To dramatize this with a touch of humour- imagine I was to compare a trout with a horse using these same criteria. Can a trout occupy the same realms a horse? No, a trout swims in the river and a horse gallops on land.. Can a trout be called a brother of a horse in any genetic likeness? Not at all.! Can a trout be made into the image of a horse or expect to be made like a horse in all things? Its ridiculous. In order to occupy the same realms, be brothers and be able to transformed into Christ Jesus we must be very much LIKE Jesus. In fact we are like Jesus because we are fully human and He became fully human. He became like us so that we could become like Him. Jesus took on our emotional life so that it may be redeemed and become like His emotional life.

Finally we share a common destiny with Jesus Christ and a common home.

(John 14:1-4 NKJV) "Let not your heart be troubled; you believe in God, believe also in Me. {2} "In My Father's house are many mansions; if it were not so, I would have told you. I go to prepare a place for you. {3} "And if I go and prepare a place for you, I will come again and receive you to Myself; that where I am, there you may be also. {4} "And where I go you know, and the way you know."

"That where I am you may be also". This is not just the offer of streets of gold. It’s the offer of an elder brother to His younger brethren. Its fellowship, its love and its family. We shall be enough like Jesus to be considered family. He as the Son of God and we as sons of God. When we are made in all aspects like Him and conformed to His image we will share His habitations and have meaningful fellowship with our Lord and God. Going back to our trout and our horse - there is no possibility of meaningful fellowship there. It is only in likeness and communication that there can be fellowship with God. Jesus is not alien to us but in fellowship with us and we can be like Him. Our emotions, in the end, will be fitted for life in eternity with God. The goal of biblical EQ is thus not commercial success or social popularity but fellowship with God and harmony in Heaven.

Objection 3: There isn't enough information about His emotional life to base an EQ theory on.

Solution: There is enough to give us key reference points so we can gain a reasonable impression of what it means to have a redeemed and Christ-like emotional life.

The information about the emotional life of Jesus is contained both in direct references to His humanity such as "Jesus wept" in John 11 and in broader more theological references that imply His full humanity and complete goodness. For instance John calls Him “the light of life” and states that darkness had no place in Him and could not overpower Him. To have no "darkness" in one's spirit is to have emotions that are never deceitful, false, envious, spiteful, grumbling or small-minded. All his emotions were "light" not in the sense of light-hearted but as in the sense of positive, true and illuminating, righteous, appropriate and genuine. There was never a snicker or a snarl, never a dark brooding, violent emotion. Whether in tears or triumph the emotions of Jesus were noble, wise, good and perfectly righteous. Then there are the direct references.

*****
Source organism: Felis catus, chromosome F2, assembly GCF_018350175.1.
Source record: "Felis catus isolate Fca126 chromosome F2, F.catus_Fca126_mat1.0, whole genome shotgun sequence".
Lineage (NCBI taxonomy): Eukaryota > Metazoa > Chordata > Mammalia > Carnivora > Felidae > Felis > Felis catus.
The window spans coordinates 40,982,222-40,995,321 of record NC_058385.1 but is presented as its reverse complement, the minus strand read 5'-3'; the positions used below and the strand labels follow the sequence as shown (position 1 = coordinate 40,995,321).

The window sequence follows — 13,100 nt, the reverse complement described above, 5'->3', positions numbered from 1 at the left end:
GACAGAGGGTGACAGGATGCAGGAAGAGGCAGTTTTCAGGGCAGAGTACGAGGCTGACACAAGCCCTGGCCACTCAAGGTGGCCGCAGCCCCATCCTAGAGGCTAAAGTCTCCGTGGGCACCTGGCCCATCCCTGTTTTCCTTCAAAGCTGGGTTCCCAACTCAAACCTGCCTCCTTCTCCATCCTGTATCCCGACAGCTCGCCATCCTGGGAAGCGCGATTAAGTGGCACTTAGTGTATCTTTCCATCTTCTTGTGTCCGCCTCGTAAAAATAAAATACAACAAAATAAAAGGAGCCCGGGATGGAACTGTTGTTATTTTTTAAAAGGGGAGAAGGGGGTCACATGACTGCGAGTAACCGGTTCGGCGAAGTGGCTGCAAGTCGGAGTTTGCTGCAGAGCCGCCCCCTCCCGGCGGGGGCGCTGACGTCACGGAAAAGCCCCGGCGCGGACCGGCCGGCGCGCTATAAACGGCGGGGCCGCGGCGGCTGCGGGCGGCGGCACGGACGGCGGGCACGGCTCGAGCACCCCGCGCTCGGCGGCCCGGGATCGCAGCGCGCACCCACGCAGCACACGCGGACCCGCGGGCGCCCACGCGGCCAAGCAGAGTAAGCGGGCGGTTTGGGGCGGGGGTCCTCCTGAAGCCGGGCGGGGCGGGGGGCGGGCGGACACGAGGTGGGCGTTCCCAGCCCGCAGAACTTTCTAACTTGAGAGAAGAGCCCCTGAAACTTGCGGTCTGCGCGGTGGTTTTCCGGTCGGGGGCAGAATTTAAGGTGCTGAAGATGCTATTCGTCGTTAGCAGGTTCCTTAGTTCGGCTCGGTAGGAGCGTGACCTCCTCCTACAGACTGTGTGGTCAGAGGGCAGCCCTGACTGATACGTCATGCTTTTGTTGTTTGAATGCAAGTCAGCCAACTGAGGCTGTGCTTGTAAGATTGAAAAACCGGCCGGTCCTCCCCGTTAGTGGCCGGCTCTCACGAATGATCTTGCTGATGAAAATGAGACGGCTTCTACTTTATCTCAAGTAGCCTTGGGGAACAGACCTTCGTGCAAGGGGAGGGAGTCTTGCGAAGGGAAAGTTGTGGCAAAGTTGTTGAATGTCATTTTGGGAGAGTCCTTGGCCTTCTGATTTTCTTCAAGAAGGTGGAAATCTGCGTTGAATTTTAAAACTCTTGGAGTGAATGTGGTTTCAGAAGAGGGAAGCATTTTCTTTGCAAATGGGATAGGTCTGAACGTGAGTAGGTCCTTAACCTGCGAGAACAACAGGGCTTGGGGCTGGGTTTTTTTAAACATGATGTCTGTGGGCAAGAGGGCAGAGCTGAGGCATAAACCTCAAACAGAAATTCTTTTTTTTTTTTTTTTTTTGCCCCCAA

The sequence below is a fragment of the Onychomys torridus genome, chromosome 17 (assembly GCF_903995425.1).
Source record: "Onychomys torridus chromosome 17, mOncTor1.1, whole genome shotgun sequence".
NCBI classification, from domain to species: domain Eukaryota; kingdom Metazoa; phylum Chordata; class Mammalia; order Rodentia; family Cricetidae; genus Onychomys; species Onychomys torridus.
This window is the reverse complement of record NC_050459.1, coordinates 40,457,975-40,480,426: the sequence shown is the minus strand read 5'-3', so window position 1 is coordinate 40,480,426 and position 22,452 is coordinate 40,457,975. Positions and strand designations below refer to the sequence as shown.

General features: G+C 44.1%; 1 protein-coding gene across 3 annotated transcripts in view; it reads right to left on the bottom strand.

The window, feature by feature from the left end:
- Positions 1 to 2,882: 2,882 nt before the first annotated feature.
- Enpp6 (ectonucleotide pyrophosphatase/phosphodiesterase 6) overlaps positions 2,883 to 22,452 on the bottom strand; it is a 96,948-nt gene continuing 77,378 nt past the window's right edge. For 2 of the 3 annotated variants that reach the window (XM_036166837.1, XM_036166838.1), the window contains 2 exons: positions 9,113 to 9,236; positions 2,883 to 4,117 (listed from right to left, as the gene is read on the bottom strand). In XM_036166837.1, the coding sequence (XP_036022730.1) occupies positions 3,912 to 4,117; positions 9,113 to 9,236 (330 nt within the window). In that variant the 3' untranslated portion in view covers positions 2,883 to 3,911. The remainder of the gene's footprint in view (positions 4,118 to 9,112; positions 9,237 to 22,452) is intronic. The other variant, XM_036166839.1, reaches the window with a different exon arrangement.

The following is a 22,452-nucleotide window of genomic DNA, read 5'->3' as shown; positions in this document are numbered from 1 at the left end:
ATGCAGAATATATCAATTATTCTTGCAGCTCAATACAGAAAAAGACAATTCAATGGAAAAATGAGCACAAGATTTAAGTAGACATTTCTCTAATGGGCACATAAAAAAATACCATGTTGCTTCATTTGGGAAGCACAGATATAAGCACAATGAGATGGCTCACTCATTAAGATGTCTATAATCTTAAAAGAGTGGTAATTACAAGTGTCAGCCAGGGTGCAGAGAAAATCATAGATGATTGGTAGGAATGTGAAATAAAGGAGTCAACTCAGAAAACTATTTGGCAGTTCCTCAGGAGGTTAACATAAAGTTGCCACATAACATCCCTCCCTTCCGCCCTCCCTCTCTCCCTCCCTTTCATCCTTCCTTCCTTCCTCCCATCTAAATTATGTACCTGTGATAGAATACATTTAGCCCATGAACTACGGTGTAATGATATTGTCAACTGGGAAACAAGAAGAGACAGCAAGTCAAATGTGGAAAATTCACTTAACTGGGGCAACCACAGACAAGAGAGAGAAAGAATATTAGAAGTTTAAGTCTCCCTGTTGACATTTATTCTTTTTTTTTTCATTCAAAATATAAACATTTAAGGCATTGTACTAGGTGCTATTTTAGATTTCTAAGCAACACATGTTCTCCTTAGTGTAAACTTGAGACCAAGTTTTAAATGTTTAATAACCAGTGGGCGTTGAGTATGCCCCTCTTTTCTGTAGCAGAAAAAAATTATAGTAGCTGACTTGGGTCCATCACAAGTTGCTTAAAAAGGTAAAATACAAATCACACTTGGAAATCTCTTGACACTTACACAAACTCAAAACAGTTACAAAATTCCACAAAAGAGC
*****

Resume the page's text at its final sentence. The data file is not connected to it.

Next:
A survey of any good systematic theology such as Erickson or Grudem will find a wealth of information under the heading "the humanity of Jesus" as well as a good discussion of the complexities this entails (such as how the divine and the human were combined in one person). I will leave these intricacies to the theologians and will just list some of the biblical references which show how complete His humanity and emotional life was: Jesus experienced hunger (Matt 4:2, 21:18), thirst (Jn 19:28) , fatigue (Jn 4:6) , He rejoiced at the end of the sending out of the seventy-two (Luke 10:21), marveled at the faith of the centurion (Matthew 8:10) and felt love for the rich, young ruler (Mark 10:21) . His most frequent emotion is compassion which is recorded 11 times in the gospels (eg Matthew 9:36). Anger was part of life for Jesus such as when He became angry at the Pharisees for their hardened cruelty (Mark 3:5) . Zeal for God's honor caused Him to cleanse the temple (John 2:17) . He grew in stature and in wisdom and in favor with God and man (Luke 2:52) was subjected to high-powered temptation (Matthew 4:1-11) , and learned obedience without sinning (Hebrews 5:8-9) . He had some of life's more painful emotions as well. For instance He wept (Luke 19:41, John 11:35) , His soul was troubled (John 12:27) and a while later He was "troubled in spirit" (John 13:21) . He underwent extreme emotional distress to the point of death (Matthew 26:36-41) and prayed with loud cries and tears (Hebrews 5:7) . Finally of course he experienced an agonizing death on a cross. (Matthew 27:34-54) with its attendant feelings of abandonment (Matthew 27:46) .